Whitman news since 1896

Whitman Wire

Vol. CLIV, Issue 8
Whitman news since 1896

Whitman Wire

Whitman news since 1896

Whitman Wire

Earth Day 40: Demonstrating challenge, opportunity of climate change

Forty years ago, Americans celebrated the first Earth Day. Last week, in much quieter fashion, we celebrated Earth Day 40. In the past 20 years, climate change has emerged as the greatest threat to our environment, yet we have made distressingly little progress towards addressing it.

Much has changed since the first Earth Day in 1970. Congress has passed landmark environmental laws such as the Clean Air Act and the Endangered Species Act. We have banned leaded gasoline, added and then removed the bald eagle from the Endangered Species List and cleaned up dozens of Superfund sites.

But the specter of climate change loomed over Earth Day 40 like a dark pall of smoke. Climate change threatens to wreak environmental havoc on a larger scale than ever imagined. The changing climate will affect nearly every ecosystem on Earth, and many species will face extinction. Millions of people will confront diminishing supplies of food and drinking water, while rising sea levels may inundate entire cities. Despite such an urgent threat, the United States has not taken significant action to reduce emissions of greenhouse gasses such as carbon dioxide.

Unlike the environmental crises of the 1960s and ’70s, climate change is often invisible to the naked or untrained eye. Environmental disasters like the Cuyahoga River fire in 1969 and the Santa Barbara Oil Spill the same year are painfully obvious to even the most skeptical onlookers. Rivers are not supposed to burn, and dolphins are not meant to choke to death on crude oil.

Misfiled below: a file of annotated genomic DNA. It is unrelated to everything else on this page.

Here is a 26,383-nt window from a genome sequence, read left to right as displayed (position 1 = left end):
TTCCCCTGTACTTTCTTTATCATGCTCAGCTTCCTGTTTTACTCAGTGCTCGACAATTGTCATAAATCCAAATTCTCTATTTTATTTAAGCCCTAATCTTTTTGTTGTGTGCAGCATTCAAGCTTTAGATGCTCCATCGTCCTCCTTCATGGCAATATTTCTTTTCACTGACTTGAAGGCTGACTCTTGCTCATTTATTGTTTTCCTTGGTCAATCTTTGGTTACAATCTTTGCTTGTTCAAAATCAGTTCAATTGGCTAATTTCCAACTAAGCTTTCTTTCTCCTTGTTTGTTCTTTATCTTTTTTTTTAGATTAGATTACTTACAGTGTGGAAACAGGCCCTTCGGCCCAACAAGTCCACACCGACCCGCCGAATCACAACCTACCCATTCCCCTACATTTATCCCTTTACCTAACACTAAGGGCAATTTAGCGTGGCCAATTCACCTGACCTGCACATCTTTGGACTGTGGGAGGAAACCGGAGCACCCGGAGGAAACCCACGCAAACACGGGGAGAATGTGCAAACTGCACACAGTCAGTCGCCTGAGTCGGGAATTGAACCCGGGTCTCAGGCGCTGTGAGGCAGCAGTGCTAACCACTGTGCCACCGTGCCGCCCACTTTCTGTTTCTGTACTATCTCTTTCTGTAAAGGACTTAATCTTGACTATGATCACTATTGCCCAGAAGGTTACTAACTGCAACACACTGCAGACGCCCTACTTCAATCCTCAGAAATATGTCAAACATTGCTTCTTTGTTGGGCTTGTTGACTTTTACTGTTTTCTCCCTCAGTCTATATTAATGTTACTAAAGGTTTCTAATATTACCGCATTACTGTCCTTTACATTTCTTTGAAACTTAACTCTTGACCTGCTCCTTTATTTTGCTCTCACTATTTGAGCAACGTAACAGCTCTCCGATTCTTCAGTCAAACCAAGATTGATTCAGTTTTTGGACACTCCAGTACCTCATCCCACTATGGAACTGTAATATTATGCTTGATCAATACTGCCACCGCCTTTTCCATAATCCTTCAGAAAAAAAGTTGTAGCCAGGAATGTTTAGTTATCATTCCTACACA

The effects of climate change, on the other hand, are more widespread but far less obvious and more difficult to like to a specific cause. Although warming ocean temperatures are likely to cause stronger and more frequent tropical storms, it is impossible to prove that climate change strengthened a specific storm: like Hurricane Katrina. Furthermore, dire predictions about climate change are derived in part from long-term computer models. It’s much harder to convince people to take action when the evidence exists inside a computer, rather than in a poisoned river.

Mitigating the effects of climate change also demands fundamental changes to how our modern economies function. Oil spills can be prevented easily if companies drill for and transport oil responsibly. Similarly, DDT (which nearly destroyed the bald eagle), ozone-depleting CFCs  and leaded gasoline all had readily available replacements.

Simply put, our economy functions on carbon-emitting fossil fuels; to address climate change, we need to change this basic fact. But despite the claims of climate skeptics, doing so does not mean foregoing our standard of living. Investing in efficient “smart” electrical grids, renewable energy research and installation and improving energy efficiency in homes and businesses can provide countless well-paying jobs that will help reduce greenhouse gas emissions. Responding to climate change is not necessarily about sacrifice on a grand scale; rather, it presents an opportunity to reinvent and improve our economy.

The stock market has skyrocketed, but unemployment remains near 10 percent. Our economy languishes in what some worry might be a “jobless recovery” from the deepest recession in 80 years. There’s no better time to create a green economy that provides well-paying, safe and sustainable jobs than now.

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